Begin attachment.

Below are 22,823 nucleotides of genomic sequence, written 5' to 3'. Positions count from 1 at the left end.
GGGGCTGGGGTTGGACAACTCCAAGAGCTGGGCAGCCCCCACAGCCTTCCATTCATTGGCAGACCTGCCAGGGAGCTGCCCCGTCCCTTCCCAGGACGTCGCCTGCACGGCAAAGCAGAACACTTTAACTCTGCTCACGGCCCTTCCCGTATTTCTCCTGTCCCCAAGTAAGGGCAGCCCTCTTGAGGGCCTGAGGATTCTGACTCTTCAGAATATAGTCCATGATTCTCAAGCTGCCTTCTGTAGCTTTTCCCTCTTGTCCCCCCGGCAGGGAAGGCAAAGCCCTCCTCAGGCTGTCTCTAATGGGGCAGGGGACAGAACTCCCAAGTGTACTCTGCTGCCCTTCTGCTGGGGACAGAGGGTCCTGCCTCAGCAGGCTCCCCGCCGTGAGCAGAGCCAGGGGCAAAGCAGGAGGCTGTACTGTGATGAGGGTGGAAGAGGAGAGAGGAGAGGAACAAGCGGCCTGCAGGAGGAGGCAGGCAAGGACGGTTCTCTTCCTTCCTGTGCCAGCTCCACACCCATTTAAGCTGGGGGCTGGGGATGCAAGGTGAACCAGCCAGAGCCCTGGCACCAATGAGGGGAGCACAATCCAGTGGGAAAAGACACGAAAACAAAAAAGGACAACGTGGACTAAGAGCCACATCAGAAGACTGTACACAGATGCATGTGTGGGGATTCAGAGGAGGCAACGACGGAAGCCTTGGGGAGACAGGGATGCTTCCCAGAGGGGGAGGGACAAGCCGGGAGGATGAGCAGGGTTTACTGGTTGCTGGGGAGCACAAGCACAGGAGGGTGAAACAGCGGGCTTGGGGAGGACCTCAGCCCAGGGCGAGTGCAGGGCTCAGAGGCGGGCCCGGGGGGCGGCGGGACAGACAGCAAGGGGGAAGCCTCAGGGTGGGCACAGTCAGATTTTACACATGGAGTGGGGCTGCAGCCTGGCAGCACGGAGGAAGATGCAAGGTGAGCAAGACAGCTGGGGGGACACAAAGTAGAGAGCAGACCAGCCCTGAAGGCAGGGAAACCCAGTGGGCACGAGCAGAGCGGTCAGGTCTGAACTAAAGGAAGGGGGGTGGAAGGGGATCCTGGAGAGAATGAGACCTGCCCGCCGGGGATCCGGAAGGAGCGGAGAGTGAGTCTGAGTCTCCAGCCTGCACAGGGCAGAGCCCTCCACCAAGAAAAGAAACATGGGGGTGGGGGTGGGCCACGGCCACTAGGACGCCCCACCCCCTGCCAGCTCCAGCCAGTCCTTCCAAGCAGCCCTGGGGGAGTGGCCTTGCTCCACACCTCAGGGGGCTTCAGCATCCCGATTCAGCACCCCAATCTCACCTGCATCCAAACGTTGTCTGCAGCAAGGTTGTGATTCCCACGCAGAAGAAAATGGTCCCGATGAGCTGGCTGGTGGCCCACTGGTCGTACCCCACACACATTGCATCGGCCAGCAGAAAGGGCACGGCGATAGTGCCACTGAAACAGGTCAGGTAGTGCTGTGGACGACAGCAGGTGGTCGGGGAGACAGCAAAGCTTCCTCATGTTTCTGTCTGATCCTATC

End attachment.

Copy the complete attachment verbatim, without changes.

Below are 22,823 nucleotides of genomic sequence, written 5' to 3'. Positions count from 1 at the left end.
GGGGCTGGGGTTGGACAACTCCAAGAGCTGGGCAGCCCCCACAGCCTTCCATTCATTGGCAGACCTGCCAGGGAGCTGCCCCGTCCCTTCCCAGGACGTCGCCTGCACGGCAAAGCAGAACACTTTAACTCTGCTCACGGCCCTTCCCGTATTTCTCCTGTCCCCAAGTAAGGGCAGCCCTCTTGAGGGCCTGAGGATTCTGACTCTTCAGAATATAGTCCATGATTCTCAAGCTGCCTTCTGTAGCTTTTCCCTCTTGTCCCCCCGGCAGGGAAGGCAAAGCCCTCCTCAGGCTGTCTCTAATGGGGCAGGGGACAGAACTCCCAAGTGTACTCTGCTGCCCTTCTGCTGGGGACAGAGGGTCCTGCCTCAGCAGGCTCCCCGCCGTGAGCAGAGCCAGGGGCAAAGCAGGAGGCTGTACTGTGATGAGGGTGGAAGAGGAGAGAGGAGAGGAACAAGCGGCCTGCAGGAGGAGGCAGGCAAGGACGGTTCTCTTCCTTCCTGTGCCAGCTCCACACCCATTTAAGCTGGGGGCTGGGGATGCAAGGTGAACCAGCCAGAGCCCTGGCACCAATGAGGGGAGCACAATCCAGTGGGAAAAGACACGAAAACAAAAAAGGACAACGTGGACTAAGAGCCACATCAGAAGACTGTACACAGATGCATGTGTGGGGATTCAGAGGAGGCAACGACGGAAGCCTTGGGGAGACAGGGATGCTTCCCAGAGGGGGAGGGACAAGCCGGGAGGATGAGCAGGGTTTACTGGTTGCTGGGGAGCACAAGCACAGGAGGGTGAAACAGCGGGCTTGGGGAGGACCTCAGCCCAGGGCGAGTGCAGGGCTCAGAGGCGGGCCCGGGGGGCGGCGGGACAGACAGCAAGGGGGAAGCCTCAGGGTGGGCACAGTCAGATTTTACACATGGAGTGGGGCTGCAGCCTGGCAGCACGGAGGAAGATGCAAGGTGAGCAAGACAGCTGGGGGGACACAAAGTAGAGAGCAGACCAGCCCTGAAGGCAGGGAAACCCAGTGGGCACGAGCAGAGCGGTCAGGTCTGAACTAAAGGAAGGGGGGTGGAAGGGGATCCTGGAGAGAATGAGACCTGCCCGCCGGGGATCCGGAAGGAGCGGAGAGTGAGTCTGAGTCTCCAGCCTGCACAGGGCAGAGCCCTCCACCAAGAAAAGAAACATGGGGGTGGGGGTGGGCCACGGCCACTAGGACGCCCCACCCCCTGCCAGCTCCAGCCAGTCCTTCCAAGCAGCCCTGGGGGAGTGGCCTTGCTCCACACCTCAGGGGGCTTCAGCATCCCGATTCAGCACCCCAATCTCACCTGCATCCAAACGTTGTCTGCAGCAAGGTTGTGATTCCCACGCAGAAGAAAATGGTCCCGATGAGCTGGCTGGTGGCCCACTGGTCGTACCCCACACACATTGCATCGGCCAGCAGAAAGGGCACGGCGATAGTGCCACTGAAACAGGTCAGGTAGTGCTGTGGACGACAGCAGGTGGTCGGGGAGACAGCAAAGCTTCCTCATGTTTCTGTCTGATCCTATC